• Extreme sea level rise events, William Sweet, National Oceanic and Atmospheric Administration National Ocean Service
10:45 A.M. Break
11:15 A.M. Panel discussion continues
12:15 P.M. Working lunch
1:15 P.M. Break out group session to identify opportunities and challenges on the following topics:
  1. Uncertainty quantification:
    1. assessing model quality
    2. uncertainty quantification given a reasonable model
    3. how can event attribution be evaluated
  2. Framing of event attribution questions (Are we asking the right questions?) and how to describe and quantify a potential anthropogenic component to the meteorological causes of an extreme event, given that natural variability is generally playing a dominant role.
  3. Timescale/operational event attribution (e.g., How does the timescale of an event impact our ability to attribute the event? On what timelines can event attribution studies be conducted? How does the timescale of an event affect the timeline on which attribution studies can be conducted?).
Suggested Citation:"Appendix B: Workshop Agenda." National Academies of Sciences, Engineering, and Medicine. 2016. Attribution of Extreme Weather Events in the Context of Climate Change. Washington, DC: The National Academies Press. doi: 10.17226/21852.
×
3:15 P.M Break (Time for Rapporteurs to collect their thoughts)
3:45 P.M. Rapporteurs report back in plenary
4:15 P.M. Invited responses to the workshop discussions
Kathy Jacobs, University of Arizona
5:00 P.M Wrap up
David Titley, Pennsylvania State University
5:30 P.M. Adjourn
Suggested Citation:"Appendix B: Workshop Agenda." National Academies of Sciences, Engineering, and Medicine. 2016. Attribution of Extreme Weather Events in the Context of Climate Change. Washington, DC: The National Academies Press. doi: 10.17226/21852.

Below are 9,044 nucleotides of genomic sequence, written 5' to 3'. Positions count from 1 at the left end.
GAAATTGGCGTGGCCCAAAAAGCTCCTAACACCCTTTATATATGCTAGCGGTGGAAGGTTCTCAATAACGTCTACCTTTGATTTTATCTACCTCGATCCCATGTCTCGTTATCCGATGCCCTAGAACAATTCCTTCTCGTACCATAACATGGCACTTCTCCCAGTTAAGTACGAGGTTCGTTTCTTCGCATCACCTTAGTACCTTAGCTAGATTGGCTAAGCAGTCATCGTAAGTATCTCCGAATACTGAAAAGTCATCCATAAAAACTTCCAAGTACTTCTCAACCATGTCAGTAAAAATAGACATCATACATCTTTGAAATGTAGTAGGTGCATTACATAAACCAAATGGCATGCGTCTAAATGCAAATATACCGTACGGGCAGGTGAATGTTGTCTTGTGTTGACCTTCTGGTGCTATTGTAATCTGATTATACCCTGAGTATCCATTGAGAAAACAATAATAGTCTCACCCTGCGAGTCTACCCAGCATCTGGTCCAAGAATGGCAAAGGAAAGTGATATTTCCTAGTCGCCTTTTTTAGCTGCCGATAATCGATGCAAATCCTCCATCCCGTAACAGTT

×
Page157
Suggested Citation:"Appendix B: Workshop Agenda." National Academies of Sciences, Engineering, and Medicine. 2016. Attribution of Extreme Weather Events in the Context of Climate Change. Washington, DC: The National Academies Press. doi: 10.17226/21852.
×
Page158
Suggested Citation:"Appendix B: Workshop Agenda." National Academies of Sciences, Engineering, and Medicine. 2016. Attribution of Extreme Weather Events in the Context of Climate Change. Washington, DC: The National Academies Press. doi: 10.17226/21852.
×
Page159
Suggested Citation:"Appendix B: Workshop Agenda." National Academies of Sciences, Engineering, and Medicine. 2016. Attribution of Extreme Weather Events in the Context of Climate Change. Washington, DC: The National Academies Press. doi: 10.17226/21852.
×
Page160
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Attribution of Extreme Weather Events in the Context of Climate Change Get This Book
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As climate has warmed over recent years, a new pattern of more frequent and more intense weather events has unfolded across the globe. Climate models simulate such changes in extreme events, and some of the reasons for the changes are well understood. Warming increases the likelihood of extremely hot days and nights, favors increased atmospheric moisture that may result in more frequent heavy rainfall and snowfall, and leads to evaporation that can exacerbate droughts.

Even with evidence of these broad trends, scientists cautioned in the past that individual weather events couldn't be attributed to climate change. Now, with advances in understanding the climate science behind extreme events and the science of extreme event attribution, such blanket statements may not be accurate. The relatively young science of extreme event attribution seeks to tease out the influence of human-cause climate change from other factors, such as natural sources of variability like El Niño, as contributors to individual extreme events.

Event attribution can answer questions about how much climate change influenced the probability or intensity of a specific type of weather event. As event attribution capabilities improve, they could help inform choices about assessing and managing risk, and in guiding climate adaptation strategies. This report examines the current state of science of extreme weather attribution, and identifies ways to move the science forward to improve attribution capabilities.